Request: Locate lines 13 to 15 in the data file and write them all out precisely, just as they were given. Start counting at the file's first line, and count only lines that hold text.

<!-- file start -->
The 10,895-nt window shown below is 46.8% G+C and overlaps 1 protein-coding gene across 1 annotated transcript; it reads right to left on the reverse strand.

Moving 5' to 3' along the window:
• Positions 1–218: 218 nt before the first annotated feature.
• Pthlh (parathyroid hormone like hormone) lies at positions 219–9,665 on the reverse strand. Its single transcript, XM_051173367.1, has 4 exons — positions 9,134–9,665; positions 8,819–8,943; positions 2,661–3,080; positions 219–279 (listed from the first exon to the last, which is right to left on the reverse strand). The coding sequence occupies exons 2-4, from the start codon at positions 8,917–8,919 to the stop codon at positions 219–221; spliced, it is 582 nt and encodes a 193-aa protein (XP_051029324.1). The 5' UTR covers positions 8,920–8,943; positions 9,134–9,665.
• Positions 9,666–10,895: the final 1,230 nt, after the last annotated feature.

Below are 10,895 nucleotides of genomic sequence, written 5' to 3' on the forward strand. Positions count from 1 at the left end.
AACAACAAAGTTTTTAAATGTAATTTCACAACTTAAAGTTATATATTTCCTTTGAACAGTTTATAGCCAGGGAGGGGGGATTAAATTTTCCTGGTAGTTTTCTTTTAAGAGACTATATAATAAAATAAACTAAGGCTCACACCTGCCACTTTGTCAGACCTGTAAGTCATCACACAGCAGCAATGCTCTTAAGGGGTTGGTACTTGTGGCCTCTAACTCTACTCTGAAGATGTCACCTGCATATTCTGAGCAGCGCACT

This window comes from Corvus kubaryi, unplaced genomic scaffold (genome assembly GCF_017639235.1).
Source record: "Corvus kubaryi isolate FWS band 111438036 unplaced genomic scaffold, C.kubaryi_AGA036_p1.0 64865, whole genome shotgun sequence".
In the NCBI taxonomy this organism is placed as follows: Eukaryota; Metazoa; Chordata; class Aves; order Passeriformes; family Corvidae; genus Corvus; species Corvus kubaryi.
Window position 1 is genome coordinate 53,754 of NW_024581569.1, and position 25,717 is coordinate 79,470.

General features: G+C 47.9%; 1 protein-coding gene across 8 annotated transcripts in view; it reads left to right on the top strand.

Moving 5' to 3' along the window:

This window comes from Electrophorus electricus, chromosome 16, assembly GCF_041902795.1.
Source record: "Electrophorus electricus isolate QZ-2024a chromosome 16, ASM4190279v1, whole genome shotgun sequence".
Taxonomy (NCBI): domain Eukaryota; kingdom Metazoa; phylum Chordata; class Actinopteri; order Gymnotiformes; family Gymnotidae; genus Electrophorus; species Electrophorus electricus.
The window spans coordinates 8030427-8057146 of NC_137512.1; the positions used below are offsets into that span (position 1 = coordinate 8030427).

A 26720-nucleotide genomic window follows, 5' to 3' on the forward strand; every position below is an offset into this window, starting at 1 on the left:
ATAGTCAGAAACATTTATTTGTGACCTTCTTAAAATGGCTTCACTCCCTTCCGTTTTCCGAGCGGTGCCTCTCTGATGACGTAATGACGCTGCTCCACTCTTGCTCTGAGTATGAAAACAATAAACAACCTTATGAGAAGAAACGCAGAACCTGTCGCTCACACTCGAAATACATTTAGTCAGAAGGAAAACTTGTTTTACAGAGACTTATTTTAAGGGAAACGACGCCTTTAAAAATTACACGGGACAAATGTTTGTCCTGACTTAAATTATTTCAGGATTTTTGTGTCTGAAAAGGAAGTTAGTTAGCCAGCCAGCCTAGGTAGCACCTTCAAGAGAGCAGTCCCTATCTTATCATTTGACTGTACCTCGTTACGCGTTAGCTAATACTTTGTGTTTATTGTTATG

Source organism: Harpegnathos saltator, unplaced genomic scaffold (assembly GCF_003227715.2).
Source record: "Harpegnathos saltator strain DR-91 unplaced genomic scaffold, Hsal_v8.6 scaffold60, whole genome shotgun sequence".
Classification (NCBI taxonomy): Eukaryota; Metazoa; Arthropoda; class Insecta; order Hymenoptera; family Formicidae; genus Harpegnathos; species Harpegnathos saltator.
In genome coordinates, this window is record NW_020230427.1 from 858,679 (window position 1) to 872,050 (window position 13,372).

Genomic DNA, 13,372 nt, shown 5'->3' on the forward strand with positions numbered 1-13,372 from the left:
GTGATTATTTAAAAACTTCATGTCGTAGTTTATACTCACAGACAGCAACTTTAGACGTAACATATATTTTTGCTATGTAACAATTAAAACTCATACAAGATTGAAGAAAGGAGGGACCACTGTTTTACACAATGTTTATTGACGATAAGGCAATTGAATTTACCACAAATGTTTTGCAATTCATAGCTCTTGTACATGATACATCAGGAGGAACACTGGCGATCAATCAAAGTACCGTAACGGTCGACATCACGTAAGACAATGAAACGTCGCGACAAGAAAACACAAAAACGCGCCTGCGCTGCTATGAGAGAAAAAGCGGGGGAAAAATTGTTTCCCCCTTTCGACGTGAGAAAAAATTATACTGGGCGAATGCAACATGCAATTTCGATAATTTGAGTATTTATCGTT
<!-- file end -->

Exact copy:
Moving 5' to 3' along the window:

This window comes from Electrophorus electricus, chromosome 16, assembly GCF_041902795.1.
Source record: "Electrophorus electricus isolate QZ-2024a chromosome 16, ASM4190279v1, whole genome shotgun sequence".